Perceptics, the firm that bills itself as “the sole provider of stationary LPRs” (license plate readers) at border crossing lanes for privately owned vehicles in the U.S., has been hacked. Tens of thousands of its internal files are now reportedly floating around the dark web for anyone to download.
According to The Register, which broke the story yesterday, the hack was carried out by a person of group using the alias “Boris Bullet-Dodger.” It’s believed Boris also hacked a vendor by the name of CityComp last month, leaking customer data after the firm opted not to pay a ransom. Perceptics has confirmed the breach, but it’s unclear if Perceptics’s now-public data was also the result of a failed ransom.
In total, the exfiltrated data contained around 65,000 “file names and accompanying directories,” according to the Register. Beyond internal documentation and financial information, some of the filetypes suggested the contents included location data, as well as images which could be license plate scans themselves. Whether these are scans made by actual clients, government or otherwise, is unknown. Casey Self, Perceptics’s director of marketing, declined to answer specific questions, responding to an email from Gizmodo by writing, “All I can say is that the investigation is ongoing.”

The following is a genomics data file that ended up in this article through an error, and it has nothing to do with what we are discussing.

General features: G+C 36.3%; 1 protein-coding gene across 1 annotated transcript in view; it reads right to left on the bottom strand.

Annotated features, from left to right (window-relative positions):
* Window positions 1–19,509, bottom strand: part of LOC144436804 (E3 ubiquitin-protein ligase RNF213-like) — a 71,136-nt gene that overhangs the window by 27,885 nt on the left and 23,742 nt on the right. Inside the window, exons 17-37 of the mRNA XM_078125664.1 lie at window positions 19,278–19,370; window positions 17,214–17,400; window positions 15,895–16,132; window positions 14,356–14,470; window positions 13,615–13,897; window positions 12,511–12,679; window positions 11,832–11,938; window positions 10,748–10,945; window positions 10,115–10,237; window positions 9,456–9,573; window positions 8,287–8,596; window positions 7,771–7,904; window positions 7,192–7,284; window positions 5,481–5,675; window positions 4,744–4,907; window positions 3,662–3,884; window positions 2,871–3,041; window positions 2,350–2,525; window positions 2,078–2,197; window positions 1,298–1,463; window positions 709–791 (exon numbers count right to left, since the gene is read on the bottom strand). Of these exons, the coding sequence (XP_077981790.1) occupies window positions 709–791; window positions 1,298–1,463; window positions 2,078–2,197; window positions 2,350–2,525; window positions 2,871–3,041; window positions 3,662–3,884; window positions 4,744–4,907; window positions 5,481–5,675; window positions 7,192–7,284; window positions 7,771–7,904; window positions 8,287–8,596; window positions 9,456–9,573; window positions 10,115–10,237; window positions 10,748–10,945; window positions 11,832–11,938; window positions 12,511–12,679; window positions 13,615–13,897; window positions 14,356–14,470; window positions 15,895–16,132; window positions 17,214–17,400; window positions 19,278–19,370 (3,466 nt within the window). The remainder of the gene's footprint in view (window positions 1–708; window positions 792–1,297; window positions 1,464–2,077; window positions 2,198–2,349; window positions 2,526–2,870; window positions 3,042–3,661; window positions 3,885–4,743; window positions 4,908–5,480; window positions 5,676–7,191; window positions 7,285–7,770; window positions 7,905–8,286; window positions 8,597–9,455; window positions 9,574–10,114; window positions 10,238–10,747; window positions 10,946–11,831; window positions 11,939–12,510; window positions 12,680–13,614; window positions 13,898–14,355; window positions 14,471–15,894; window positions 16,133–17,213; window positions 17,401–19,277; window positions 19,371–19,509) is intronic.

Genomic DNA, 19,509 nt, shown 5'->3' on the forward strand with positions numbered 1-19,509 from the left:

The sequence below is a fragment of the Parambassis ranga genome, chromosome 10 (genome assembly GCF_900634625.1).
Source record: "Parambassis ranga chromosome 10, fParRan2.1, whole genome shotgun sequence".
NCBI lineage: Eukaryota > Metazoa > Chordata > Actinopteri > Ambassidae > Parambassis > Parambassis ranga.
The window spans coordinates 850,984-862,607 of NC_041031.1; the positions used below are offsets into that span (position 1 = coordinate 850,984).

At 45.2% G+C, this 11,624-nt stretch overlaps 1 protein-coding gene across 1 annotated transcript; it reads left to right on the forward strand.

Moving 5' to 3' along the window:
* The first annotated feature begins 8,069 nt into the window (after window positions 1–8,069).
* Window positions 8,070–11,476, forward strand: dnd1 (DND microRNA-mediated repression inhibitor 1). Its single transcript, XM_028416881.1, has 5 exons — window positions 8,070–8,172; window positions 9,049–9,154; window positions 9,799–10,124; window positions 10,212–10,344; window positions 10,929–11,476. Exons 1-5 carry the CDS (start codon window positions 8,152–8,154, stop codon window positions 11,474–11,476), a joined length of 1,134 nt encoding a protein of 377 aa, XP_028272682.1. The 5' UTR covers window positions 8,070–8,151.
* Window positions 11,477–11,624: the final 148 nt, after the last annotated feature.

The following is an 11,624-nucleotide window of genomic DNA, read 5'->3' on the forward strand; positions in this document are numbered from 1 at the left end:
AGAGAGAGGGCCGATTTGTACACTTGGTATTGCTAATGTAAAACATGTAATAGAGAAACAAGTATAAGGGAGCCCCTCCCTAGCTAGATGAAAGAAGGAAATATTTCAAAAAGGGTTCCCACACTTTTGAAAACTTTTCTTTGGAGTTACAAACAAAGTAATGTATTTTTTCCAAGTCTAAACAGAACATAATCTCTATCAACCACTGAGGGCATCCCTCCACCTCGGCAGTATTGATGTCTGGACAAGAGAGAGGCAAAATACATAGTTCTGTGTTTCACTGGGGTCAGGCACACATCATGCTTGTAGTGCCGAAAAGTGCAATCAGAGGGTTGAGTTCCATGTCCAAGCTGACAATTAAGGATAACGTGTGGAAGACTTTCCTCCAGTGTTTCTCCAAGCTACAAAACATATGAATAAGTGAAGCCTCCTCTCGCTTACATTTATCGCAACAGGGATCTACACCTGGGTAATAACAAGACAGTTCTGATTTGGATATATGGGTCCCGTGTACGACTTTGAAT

Among those clients are U.S. Customs and Border Protection and the DEA. While license plate captures might seem relatively benign, when cross-referenced against other databases, they can be used to track the movements of individuals with alarming specificity. And while LPRs are deployed at seemingly natural security checkpoints—like borders—they’ve also seen use in domestic surveillance, such as in California’s Sacramento County, where officials tracked the movements of welfare recipients. In 2013, the ACLU called this tech “a tool for mass routine location tracking and surveillance.” The Electronic Frontier Foundation has also condemned blanket spying programs using LPRs, such as in 2014, when the Los Angeles Police Department tried to argue that “All [license plate] data is investigatory.”
The Register notes that, in addition to a trove of potentially sensitive data, a number of music files were included in the data dump:
Among the songs: Superstition, by Stevie Wonder, and Wannabe by Spice Girls, and a variety of AC/DC and Cat Stevens songs.
Not exactly the soundtrack to the panopticon we’d imagined.
As always, if you have a tip about any this hack—or just know the other songs on in the hack and want to make us a playlist—don’t hesitate to reach out. We’re available via email, Keybase, or anonymously via our Secure Drop server.